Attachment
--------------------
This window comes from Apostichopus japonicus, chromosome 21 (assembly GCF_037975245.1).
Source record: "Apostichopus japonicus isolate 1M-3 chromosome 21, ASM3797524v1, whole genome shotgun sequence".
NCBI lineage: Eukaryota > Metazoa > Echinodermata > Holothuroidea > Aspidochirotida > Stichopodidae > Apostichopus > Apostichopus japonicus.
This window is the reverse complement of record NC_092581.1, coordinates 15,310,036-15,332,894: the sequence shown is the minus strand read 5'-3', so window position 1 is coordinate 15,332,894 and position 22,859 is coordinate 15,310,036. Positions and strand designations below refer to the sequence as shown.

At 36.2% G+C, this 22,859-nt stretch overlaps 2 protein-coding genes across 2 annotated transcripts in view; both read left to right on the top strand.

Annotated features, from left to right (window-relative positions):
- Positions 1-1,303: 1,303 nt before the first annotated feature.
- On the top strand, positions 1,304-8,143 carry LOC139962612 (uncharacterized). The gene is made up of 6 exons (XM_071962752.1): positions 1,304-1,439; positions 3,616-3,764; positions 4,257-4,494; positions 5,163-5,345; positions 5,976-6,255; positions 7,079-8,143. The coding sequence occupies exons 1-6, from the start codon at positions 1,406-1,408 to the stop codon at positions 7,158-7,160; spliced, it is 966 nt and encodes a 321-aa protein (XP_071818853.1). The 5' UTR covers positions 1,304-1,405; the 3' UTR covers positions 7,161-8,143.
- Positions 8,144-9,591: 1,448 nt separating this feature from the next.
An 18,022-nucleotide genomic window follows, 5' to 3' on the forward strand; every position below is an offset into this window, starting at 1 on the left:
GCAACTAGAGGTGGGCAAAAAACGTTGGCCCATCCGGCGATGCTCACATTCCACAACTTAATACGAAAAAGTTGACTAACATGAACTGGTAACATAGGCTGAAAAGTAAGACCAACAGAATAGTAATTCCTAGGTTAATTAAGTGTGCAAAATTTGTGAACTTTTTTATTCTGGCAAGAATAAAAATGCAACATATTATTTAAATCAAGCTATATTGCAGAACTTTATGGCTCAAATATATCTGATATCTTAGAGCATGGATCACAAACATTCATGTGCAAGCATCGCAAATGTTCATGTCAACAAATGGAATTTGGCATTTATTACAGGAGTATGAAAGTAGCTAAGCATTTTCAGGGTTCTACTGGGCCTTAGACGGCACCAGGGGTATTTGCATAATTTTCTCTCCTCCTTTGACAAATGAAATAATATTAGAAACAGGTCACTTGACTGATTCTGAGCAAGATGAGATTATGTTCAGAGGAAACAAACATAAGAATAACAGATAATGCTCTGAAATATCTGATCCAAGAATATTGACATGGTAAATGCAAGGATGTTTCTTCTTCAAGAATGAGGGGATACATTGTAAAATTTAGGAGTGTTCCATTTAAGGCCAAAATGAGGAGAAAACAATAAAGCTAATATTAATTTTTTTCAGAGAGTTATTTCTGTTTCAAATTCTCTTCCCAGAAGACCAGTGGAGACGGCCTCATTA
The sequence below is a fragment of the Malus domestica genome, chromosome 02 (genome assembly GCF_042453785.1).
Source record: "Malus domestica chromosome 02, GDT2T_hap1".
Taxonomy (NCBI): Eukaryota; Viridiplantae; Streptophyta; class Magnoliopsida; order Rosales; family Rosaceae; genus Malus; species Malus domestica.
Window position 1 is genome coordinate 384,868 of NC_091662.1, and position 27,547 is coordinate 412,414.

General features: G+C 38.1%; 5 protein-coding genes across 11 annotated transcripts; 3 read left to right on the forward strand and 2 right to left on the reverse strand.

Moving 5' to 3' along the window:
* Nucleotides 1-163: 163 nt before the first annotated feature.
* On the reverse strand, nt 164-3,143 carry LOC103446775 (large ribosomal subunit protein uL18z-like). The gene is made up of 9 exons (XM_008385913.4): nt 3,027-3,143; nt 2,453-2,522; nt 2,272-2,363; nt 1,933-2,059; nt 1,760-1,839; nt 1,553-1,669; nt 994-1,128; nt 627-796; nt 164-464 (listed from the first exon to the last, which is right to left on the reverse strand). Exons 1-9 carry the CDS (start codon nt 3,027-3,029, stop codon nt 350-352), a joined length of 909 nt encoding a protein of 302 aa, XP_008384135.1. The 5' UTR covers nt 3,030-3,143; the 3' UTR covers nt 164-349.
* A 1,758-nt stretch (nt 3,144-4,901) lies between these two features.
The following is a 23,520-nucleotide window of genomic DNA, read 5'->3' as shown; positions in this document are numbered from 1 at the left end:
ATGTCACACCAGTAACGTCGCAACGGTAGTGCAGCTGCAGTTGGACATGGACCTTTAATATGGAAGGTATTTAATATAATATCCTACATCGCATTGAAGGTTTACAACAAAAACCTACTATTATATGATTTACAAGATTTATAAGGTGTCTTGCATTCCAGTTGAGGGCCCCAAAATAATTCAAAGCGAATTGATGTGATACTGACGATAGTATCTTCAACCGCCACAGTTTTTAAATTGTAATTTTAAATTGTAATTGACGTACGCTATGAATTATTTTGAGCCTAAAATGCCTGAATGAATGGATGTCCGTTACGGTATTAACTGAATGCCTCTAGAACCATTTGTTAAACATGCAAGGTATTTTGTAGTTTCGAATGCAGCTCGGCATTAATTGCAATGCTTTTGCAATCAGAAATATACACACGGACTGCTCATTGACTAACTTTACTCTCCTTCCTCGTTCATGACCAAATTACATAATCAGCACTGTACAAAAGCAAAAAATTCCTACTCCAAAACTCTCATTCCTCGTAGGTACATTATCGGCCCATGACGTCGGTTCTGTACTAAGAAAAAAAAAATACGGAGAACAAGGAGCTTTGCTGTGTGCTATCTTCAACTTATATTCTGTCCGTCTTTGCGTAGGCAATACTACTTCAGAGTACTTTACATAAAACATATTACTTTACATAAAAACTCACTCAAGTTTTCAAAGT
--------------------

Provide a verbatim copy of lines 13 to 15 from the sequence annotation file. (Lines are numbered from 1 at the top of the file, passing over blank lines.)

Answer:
Source record: "Malus domestica chromosome 02, GDT2T_hap1".
Taxonomy (NCBI): Eukaryota; Viridiplantae; Streptophyta; class Magnoliopsida; order Rosales; family Rosaceae; genus Malus; species Malus domestica.
Window position 1 is genome coordinate 384,868 of NC_091662.1, and position 27,547 is coordinate 412,414.